Red Lips & Battlefields

The Doll House

“Dance me to the end of love.” I had just been listening to my favorite Leonard Cohen song in the car, and was quite amused when your mother greeted me at the door, humming the same tune. As we sat down for dinner, I remember thinking that it was funny that she happened to be playing the same CD that I most often played on my iPhone. I thought that, perhaps, it was some kind of sign that we were supposed to be together.

In retrospect, it seems that I was always looking for these signs, trying to convince myself that I was in the right place. Deep down, I knew I wasn’t. That isn’t to say I didn’t care about you. I did. It’s just that I always sort of knew, silently, that we weren’t meant to be together.

We were much too different, you and I. We just didn’t see things in the same light. You were, for lack of a better word, very mathematical: every decision you ever made was based on a logical formula of sorts. I, on the other hand, was not quite so calculated. I had a vision of the future that I wanted with you, but it was built mostly upon frivolous daydreaming. I knew that it wouldn’t be too long before I snapped out of it.

I don’t know if I can say we were in love. I feel like it isn’t fair to say that we weren’t but, at the same time, I’m really not sure anymore. I feel like we tried to make things work because they looked good on paper. No outsider could have ever guessed that we were unhappy. We were both very good at playing nice. Eventually, it started to drain me. It even became a little bit painful. When I tried to envision the life that lay before us, all I could see were dead ends. I could only see a whole lot of compromising, and a load more of political correctness. Nevertheless, I somehow convinced myself [for a very long time] that I ought to be satisfied.

Leaving you behind was very difficult. I had developed a loyalty to you, which, honestly, could have probably withstood time. We could have probably built a white picket-fence life and filled it with children’s toys. I could have set a meal on our table every day, and you could have brought home the bread. We could have shared a retirement fund.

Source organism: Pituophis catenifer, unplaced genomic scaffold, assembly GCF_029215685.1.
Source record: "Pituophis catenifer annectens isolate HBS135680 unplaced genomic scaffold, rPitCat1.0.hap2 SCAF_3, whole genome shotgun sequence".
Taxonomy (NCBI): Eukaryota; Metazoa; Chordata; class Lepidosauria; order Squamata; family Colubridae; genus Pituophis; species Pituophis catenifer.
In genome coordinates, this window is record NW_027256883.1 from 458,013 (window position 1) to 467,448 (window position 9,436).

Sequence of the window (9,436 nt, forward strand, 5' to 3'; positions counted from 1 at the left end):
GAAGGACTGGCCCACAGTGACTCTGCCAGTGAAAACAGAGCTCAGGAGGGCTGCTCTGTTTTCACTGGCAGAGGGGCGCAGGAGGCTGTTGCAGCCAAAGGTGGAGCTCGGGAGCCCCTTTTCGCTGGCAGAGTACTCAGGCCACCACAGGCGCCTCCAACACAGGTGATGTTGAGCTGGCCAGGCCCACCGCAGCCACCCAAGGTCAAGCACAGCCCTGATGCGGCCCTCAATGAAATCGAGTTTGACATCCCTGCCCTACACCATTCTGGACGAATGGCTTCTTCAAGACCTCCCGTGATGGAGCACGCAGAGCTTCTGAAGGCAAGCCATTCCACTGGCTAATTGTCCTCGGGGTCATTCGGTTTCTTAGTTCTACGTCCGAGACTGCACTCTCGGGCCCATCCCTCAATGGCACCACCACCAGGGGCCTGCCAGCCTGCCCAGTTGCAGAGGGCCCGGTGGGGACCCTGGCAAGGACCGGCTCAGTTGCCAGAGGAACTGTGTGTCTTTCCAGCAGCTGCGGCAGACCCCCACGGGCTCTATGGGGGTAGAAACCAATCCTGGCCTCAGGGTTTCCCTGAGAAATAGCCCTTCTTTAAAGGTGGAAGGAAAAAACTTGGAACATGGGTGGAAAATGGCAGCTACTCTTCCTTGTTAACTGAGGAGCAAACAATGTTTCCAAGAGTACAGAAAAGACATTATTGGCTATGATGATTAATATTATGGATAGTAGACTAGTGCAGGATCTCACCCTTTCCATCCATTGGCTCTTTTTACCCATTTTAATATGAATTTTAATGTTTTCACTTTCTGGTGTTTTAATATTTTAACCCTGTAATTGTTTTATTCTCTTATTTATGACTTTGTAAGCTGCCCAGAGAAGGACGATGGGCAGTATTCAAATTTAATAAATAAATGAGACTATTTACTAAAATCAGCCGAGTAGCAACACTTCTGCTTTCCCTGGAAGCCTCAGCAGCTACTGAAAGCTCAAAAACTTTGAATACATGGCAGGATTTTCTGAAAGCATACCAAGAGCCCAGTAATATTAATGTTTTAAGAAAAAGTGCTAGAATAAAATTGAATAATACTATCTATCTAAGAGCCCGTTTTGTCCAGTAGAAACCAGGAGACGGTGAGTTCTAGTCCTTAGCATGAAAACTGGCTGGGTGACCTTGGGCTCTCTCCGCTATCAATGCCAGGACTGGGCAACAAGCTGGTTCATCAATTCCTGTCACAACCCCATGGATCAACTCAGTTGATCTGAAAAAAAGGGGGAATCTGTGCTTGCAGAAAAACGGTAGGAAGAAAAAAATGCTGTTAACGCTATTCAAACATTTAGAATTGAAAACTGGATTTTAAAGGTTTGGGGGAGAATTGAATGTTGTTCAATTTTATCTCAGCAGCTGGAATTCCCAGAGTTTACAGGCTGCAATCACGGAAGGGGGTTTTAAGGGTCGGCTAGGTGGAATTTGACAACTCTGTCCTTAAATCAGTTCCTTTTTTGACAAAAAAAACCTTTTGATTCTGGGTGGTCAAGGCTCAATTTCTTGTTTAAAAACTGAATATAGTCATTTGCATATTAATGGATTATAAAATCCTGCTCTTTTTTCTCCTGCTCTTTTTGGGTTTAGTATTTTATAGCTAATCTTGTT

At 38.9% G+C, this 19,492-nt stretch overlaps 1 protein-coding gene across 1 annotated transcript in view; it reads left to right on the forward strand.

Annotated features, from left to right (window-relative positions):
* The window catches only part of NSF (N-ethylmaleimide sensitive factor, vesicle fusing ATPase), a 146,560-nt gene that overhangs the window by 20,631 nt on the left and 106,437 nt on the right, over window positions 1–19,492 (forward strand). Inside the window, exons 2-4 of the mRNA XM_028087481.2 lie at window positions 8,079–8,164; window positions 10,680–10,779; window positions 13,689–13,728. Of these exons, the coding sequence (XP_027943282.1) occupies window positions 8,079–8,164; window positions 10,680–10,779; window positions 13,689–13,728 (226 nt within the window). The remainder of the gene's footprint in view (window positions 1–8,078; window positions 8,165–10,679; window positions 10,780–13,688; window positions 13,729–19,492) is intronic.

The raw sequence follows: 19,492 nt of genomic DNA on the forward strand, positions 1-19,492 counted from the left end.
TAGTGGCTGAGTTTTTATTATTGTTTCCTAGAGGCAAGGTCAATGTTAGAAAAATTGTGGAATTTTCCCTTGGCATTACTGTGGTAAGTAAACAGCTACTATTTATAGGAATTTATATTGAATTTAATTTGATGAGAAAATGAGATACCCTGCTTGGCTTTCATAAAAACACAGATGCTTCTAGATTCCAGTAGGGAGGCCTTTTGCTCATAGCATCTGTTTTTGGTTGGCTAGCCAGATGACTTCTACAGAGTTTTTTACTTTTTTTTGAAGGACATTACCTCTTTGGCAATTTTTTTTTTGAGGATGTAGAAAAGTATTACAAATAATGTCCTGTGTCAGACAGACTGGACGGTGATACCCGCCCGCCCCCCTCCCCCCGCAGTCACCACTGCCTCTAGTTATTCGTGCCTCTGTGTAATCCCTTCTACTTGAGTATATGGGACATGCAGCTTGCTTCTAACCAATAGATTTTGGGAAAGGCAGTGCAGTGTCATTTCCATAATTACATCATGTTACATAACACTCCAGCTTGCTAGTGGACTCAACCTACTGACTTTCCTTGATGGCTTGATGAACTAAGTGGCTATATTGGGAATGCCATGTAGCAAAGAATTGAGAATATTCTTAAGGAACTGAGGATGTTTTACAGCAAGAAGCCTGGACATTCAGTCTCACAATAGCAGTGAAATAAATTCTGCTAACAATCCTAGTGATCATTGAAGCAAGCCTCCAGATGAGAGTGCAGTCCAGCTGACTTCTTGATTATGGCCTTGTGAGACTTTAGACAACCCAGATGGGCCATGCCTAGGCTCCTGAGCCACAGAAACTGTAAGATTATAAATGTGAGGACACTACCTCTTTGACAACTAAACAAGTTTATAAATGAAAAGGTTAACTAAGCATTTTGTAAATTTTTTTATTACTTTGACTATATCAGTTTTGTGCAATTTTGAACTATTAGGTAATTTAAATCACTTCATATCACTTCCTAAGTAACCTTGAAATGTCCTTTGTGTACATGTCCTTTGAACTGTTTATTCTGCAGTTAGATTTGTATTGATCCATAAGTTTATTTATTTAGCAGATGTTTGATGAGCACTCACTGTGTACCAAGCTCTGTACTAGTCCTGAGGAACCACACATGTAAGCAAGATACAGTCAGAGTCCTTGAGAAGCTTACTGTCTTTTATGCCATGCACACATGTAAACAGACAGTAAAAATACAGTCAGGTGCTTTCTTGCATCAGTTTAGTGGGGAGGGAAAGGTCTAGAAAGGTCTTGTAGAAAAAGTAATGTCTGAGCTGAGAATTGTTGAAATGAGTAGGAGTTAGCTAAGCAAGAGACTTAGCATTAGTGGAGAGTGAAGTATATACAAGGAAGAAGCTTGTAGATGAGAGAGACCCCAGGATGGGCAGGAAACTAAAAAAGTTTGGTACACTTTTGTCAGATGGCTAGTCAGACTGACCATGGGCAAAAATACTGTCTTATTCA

We would have both been so devastatingly miserable.

You are a wonderful person. One day, you will make someone out there very happy. Someone will choose you with adamant conviction, and you will help her build the most intricate parts of herself, just as she will seal yours. You will be the fabric of each other’s dreams. I could have never been that person. I would have always felt cheated, like I had received the short end of the stick because, with you and I, everything was based on compromise. In order to love each other, we both had to sacrifice the love of ourselves, and we both became bitter.

One day, you will find a love that completes you, and that does not ask you to change in order to earn it. Perhaps I will too. Only time will tell.

All I can really say to you, at this point, is good luck.

Good luck and goodbye.

– Anonymous
April 1, 2014

(For more information on the Kiss&Tell project, as well as access to other anonymous letters or to submit your own, click on the menu option at the top of this page titled “Kiss&Tell”.)

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